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Afghans vote in historic presidential election

Apri 5 BBC

Millions of Afghans are set to vote for a new president in what will be the nation's first ever transfer of power through the ballot box.

A massive security operation is under way to thwart the Taliban which has vowed to disrupt the election. Eight candidates are vying to succeed Hamid Karzai, who is barred by the constitution from seeking a third consecutive term as president.The poll has already been overshadowed by the shooting of two journalists.Award-winning German photographer Anja Niedringhaus was killed and veteran Canadian reporter Kathy Gannon was injured when a police commander opened fire on their car in the eastern town of Khost on Friday. They had both worked for Associated Press for many years.It was the latest in a string of deadly attacks that have marred the lead-up to the election.The biggest military operation since the fall of the Taliban in 2001 has been rolled out for Saturday's election, says the BBC's David Loyn in Kabul.

Traffic was prevented from entering the Afghan capital from midday on Friday, with police checkpoints erected at every junction.All 400,000 of the country's police and soldiers have been deployed to provide security for voters attending the polling stations, officials said.International observers are increasingly optimistic that both the tight security and a number of new guarantees against fraud will make this a fairer election than Afghanistan has seen before, our correspondent says.Afghans have been barred from sending text messages until Saturday evening to prevent the service from being used for last-minute campaigning.

But there are still concerns about ballot stuffing and ghost polling stations as well as the fact that the number of election cards in circulation appears to be vastly more than the number of registered voters.There are eight candidates for president, but three are considered frontrunners former foreign ministers Abdullah Abdullah and Zalmai Rassoul, and former finance minister Ashraf Ghani Ahmadzai.Dr Abdullah has fought a polished campaign, Dr Ghani has strong support among the new urban youth vote and Dr Rassoul is believed to favoured by Hamid Karzai, our correspondent says.However, no candidate is expected to secure more than the 50% of the vote needed to be the outright winner, which means there is likely to be a second round run-off on 28 May.Anja Niedringhaus and Kathy Gannon had been travelling in a convoy with election workers - protected by Afghan security forces - delivering ballots in Khost province when they came under attack.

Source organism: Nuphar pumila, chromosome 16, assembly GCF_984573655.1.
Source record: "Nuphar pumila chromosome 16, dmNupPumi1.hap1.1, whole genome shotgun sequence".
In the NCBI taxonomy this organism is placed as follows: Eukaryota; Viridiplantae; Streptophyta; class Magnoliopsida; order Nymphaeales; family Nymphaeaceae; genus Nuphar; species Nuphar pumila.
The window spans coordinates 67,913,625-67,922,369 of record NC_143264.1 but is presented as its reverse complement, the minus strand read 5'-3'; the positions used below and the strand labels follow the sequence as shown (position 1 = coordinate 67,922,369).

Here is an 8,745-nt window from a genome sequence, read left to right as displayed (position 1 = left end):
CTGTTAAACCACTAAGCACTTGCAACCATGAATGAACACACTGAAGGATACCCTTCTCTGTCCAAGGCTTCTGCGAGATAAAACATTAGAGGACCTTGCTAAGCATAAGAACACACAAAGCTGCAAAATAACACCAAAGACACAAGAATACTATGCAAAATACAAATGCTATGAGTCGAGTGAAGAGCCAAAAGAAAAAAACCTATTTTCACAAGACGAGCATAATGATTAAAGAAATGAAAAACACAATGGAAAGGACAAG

An eyewitness said they were in their own car, waiting to move on from a heavily-guarded compound, when a police commander opened fire on them.Ms Niedringhaus, 48, a German photojournalist who was part of a team that won the Pulitzer Prize for coverage of the war in Iraq, was killed instantly.Canadian-born Kathy Gannon, 60, who had been the AP's bureau chief in Afghanistan for many years and is currently a special correspondent for the region, was shot twice and had surgery. She is said to be in a stable condition.The Afghan interior ministry said it would thoroughly investigate the circumstances of the shooting, but suggested it may have been a case of mistaken identity.The base close to the border with Pakistan had been under sustained attack from insurgents for the past 48 hours, spokesman Sidiq Siddiqi said.

The run-up to the historic poll has been the bloodiest since the fall of the Taliban, says the BBC's Lyse Doucet.The heavily-guarded interior ministry, the main compound of the Independent Election Commission and the popular five-star Serena Hotel have all been attacked.But, says our correspondent, the violence seems to have strengthened the resolve of Afghans to carry on with the election.A poll conducted by the Free and Fair Election Foundation found that more than 75% respondents planned to vote, even though faith in the electoral process was said to be decreasing.

 

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